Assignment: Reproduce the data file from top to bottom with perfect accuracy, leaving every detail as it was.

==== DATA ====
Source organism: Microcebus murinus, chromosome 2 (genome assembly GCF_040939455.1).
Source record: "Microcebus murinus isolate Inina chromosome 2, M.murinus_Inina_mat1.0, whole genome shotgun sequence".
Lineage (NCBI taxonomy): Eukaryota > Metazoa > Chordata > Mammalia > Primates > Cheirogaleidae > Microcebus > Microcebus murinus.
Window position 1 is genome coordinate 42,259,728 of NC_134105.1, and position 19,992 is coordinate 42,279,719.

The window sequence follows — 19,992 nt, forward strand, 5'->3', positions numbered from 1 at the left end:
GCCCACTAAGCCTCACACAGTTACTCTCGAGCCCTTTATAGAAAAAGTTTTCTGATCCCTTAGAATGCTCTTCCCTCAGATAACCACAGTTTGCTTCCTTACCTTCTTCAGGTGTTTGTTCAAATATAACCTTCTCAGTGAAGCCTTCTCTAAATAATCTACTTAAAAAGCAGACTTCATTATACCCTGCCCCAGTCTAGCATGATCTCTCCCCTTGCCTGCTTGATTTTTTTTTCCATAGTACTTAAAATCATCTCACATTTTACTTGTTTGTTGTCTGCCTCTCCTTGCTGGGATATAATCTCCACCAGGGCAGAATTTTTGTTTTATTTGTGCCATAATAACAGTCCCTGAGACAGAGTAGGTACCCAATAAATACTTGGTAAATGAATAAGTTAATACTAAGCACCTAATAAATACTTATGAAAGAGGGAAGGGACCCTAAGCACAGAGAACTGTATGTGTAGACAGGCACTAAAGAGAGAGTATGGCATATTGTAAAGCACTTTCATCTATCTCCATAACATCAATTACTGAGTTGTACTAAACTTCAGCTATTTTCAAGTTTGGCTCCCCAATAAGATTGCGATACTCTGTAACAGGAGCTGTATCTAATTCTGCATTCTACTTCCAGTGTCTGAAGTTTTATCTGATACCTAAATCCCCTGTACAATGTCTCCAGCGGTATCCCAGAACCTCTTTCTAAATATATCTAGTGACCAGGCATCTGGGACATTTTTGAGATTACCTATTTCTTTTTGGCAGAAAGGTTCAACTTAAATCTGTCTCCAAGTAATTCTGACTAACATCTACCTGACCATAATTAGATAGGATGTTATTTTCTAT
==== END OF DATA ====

Source organism: Microcebus murinus, chromosome 2 (genome assembly GCF_040939455.1).
Source record: "Microcebus murinus isolate Inina chromosome 2, M.murinus_Inina_mat1.0, whole genome shotgun sequence".
Lineage (NCBI taxonomy): Eukaryota > Metazoa > Chordata > Mammalia > Primates > Cheirogaleidae > Microcebus > Microcebus murinus.
Window position 1 is genome coordinate 42,259,728 of NC_134105.1, and position 19,992 is coordinate 42,279,719.

The window sequence follows — 19,992 nt, forward strand, 5'->3', positions numbered from 1 at the left end:
GCCCACTAAGCCTCACACAGTTACTCTCGAGCCCTTTATAGAAAAAGTTTTCTGATCCCTTAGAATGCTCTTCCCTCAGATAACCACAGTTTGCTTCCTTACCTTCTTCAGGTGTTTGTTCAAATATAACCTTCTCAGTGAAGCCTTCTCTAAATAATCTACTTAAAAAGCAGACTTCATTATACCCTGCCCCAGTCTAGCATGATCTCTCCCCTTGCCTGCTTGATTTTTTTTTCCATAGTACTTAAAATCATCTCACATTTTACTTGTTTGTTGTCTGCCTCTCCTTGCTGGGATATAATCTCCACCAGGGCAGAATTTTTGTTTTATTTGTGCCATAATAACAGTCCCTGAGACAGAGTAGGTACCCAATAAATACTTGGTAAATGAATAAGTTAATACTAAGCACCTAATAAATACTTATGAAAGAGGGAAGGGACCCTAAGCACAGAGAACTGTATGTGTAGACAGGCACTAAAGAGAGAGTATGGCATATTGTAAAGCACTTTCATCTATCTCCATAACATCAATTACTGAGTTGTACTAAACTTCAGCTATTTTCAAGTTTGGCTCCCCAATAAGATTGCGATACTCTGTAACAGGAGCTGTATCTAATTCTGCATTCTACTTCCAGTGTCTGAAGTTTTATCTGATACCTAAATCCCCTGTACAATGTCTCCAGCGGTATCCCAGAACCTCTTTCTAAATATATCTAGTGACCAGGCATCTGGGACATTTTTGAGATTACCTATTTCTTTTTGGCAGAAAGGTTCAACTTAAATCTGTCTCCAAGTAATTCTGACTAACATCTACCTGACCATAATTAGATAGGATGTTATTTTCTAT